In the early hour morning of a Wednesday in October while on my way to work, I exited off of Interstate 41. I was deep in thought…about many things…and as I reached the bottom of the off ramp, I breezed through the first roundabout intersection. This particular route to work has me go through a series of intersections that are set up as roundabouts. Given that it was early in the morning, I went through each and every one of them without having to wait or even having to slow down much. Then as I got closer to school I came across my first traditional traffic light controlled intersection. Of course I hit a red light and sat there waiting, while no other cars used the “green light” coming from the other direction. I became impatient, felt like I was waiting there forever, became frustrated, etc., until I finally got the green light to “GO.”
As I pulled away I thought about how inefficient the traditional traffic light intersection
was and how much better the roundabout process was for me that morning. It was then…that it hit me…this situation is analogous to what is happening and must happen in education. Educational leaders now fully understand that the traditional, industrial-era model of education no longer best prepares our students for their current and future realities. That what we must do within education is not “reformation”, but “transformation.” (If you haven’t already read it, please read Sir Ken Robinson and Lou Aronica’s book Creative Schools for more on this topic.) It is not a matter of improving the traffic lights in a traditional intersection – making the lights brighter, using LED lights, changing the location of the lights, etc. – is a matter of transforming the intersection completely – empowering the drivers (within general rules, expectations and structures) to make the decisions for themselves given the dynamics of the unique situation each of them experience when they approach the intersection.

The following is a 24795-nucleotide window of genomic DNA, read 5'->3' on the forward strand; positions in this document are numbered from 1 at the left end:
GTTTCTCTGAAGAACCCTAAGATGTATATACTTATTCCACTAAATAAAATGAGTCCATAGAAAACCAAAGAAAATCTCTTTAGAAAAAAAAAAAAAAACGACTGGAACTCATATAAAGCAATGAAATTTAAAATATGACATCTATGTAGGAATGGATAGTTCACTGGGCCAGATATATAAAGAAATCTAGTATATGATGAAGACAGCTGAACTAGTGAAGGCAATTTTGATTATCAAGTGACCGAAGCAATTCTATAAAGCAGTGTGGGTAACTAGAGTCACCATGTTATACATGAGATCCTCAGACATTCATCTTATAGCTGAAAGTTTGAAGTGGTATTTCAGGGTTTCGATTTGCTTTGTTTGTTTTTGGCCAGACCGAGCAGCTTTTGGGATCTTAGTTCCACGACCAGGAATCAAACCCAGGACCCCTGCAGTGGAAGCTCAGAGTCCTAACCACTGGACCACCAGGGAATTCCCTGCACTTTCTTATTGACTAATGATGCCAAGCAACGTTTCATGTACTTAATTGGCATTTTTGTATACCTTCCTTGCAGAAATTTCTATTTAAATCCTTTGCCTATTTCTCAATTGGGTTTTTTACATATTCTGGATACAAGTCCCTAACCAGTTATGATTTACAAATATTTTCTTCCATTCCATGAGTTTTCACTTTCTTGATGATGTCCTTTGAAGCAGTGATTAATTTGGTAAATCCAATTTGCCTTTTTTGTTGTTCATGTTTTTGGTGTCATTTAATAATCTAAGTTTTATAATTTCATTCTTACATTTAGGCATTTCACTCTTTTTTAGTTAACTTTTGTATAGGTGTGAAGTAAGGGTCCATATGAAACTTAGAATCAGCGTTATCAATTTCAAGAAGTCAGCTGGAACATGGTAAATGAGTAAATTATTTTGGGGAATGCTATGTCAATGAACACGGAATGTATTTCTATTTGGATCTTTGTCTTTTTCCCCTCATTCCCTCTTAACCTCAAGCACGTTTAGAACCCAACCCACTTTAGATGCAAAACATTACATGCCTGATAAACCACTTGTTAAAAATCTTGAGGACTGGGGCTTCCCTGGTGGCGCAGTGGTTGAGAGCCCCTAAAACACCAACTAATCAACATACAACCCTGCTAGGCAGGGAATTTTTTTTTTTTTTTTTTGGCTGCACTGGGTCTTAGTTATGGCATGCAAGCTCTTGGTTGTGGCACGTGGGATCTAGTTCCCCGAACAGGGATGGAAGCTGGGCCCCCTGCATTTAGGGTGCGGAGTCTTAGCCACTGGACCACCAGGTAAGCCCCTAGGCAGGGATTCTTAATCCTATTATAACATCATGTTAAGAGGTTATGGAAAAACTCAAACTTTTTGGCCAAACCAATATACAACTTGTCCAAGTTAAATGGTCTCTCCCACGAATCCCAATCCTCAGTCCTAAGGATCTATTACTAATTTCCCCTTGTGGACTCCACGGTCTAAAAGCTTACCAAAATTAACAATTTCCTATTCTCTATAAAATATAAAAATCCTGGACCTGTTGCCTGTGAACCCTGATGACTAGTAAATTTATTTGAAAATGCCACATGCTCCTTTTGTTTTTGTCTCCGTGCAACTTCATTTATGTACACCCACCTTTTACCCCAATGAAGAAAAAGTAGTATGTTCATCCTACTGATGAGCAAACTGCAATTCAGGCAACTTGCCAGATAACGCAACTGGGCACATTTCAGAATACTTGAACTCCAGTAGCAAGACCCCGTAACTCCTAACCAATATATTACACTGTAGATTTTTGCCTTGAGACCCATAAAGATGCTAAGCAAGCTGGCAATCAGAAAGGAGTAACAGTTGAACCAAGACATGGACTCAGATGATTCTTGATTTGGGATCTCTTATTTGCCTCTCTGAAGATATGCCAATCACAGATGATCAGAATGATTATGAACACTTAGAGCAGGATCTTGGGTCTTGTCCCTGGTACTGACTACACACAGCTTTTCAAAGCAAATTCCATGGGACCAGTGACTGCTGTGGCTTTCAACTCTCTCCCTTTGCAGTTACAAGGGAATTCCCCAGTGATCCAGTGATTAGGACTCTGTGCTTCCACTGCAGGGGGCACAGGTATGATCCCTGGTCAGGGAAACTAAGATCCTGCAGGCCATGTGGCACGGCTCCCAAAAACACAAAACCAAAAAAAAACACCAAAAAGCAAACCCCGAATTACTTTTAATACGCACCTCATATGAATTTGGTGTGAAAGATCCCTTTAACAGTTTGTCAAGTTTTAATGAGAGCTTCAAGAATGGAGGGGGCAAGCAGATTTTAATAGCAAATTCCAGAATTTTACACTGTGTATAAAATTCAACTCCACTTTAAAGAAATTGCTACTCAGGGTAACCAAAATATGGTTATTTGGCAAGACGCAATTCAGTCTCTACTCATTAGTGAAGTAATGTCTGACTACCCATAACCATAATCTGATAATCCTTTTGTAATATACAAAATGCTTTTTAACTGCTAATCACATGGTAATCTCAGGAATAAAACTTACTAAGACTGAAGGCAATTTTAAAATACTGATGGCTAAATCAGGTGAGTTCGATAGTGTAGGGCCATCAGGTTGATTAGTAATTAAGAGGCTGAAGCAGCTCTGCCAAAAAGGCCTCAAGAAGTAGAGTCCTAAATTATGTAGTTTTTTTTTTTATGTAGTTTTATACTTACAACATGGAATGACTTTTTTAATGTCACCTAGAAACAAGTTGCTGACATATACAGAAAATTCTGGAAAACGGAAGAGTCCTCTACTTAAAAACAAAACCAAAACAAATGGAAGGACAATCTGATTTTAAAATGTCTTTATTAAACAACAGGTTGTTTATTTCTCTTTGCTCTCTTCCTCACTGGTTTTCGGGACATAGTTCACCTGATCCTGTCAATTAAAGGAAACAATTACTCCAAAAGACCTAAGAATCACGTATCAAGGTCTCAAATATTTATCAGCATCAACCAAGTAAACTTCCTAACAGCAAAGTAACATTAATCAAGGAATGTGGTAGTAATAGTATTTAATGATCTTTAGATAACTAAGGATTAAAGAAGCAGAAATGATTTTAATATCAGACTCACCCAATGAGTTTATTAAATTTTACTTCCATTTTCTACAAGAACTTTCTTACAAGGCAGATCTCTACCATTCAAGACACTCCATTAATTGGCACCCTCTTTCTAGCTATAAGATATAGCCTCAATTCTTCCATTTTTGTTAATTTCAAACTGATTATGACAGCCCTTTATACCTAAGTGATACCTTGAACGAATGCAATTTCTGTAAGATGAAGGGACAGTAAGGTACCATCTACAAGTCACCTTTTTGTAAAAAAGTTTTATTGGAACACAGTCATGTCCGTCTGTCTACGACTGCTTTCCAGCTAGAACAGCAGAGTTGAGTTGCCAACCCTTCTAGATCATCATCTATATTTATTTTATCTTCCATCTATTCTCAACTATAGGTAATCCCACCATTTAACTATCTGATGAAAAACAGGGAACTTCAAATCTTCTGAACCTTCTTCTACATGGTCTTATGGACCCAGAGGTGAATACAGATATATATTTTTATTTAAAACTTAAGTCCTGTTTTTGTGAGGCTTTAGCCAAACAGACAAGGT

For far too long students have experienced a “traffic light” learning experience. They were told when they can “go“, when they should “slow down“, and when they must “stop.” If a student was ready to “go“, but their learning light was red, they had to stop and wait even if there is no reason. OR If they weren’t ready to “go“, but their light turned green they had to move forward. Whether or not they wanted or needed to stay where they were at, they had to “go.” Furthermore all of the cars, regardless of the driver, the car, its condition, etc. are all directed in the same manner. There is little to no consideration of their individual abilities, needs, hopes or desires.
Roundabouts, however, give much greater choice and empowerment for the individual driver. Within the structure of the road and the roundabout and under the parameters of the rules of the road, drivers can use their judgement to make decisions about whether or not they should “go” or need to “stop.” It is through the lens of a roundabout that we should view learning and opportunities for our learners. Education/Educators still have a responsibility to lay the path and to design the process (loosely) and the students still have to follow the “rules of the road.” However through a roundabout mentality, our learners can be more empowered to drive their own learning (pun intended). They can be put in the position to make the decisions, to react to their needs, to follow others, to learn from others – to “go” or “stop.” Having a “roundabout mentality” does not mean a free for all where students can do whatever they want, but rather where there is purposeful, meaningful design and structure that enhances learning, not limits it. Where the power, decision-making and ownership of decisions, actions, and direction are much more in the hands of the learner/driver and less in the hands of teacher/administrator/police/city planner – or traffic light.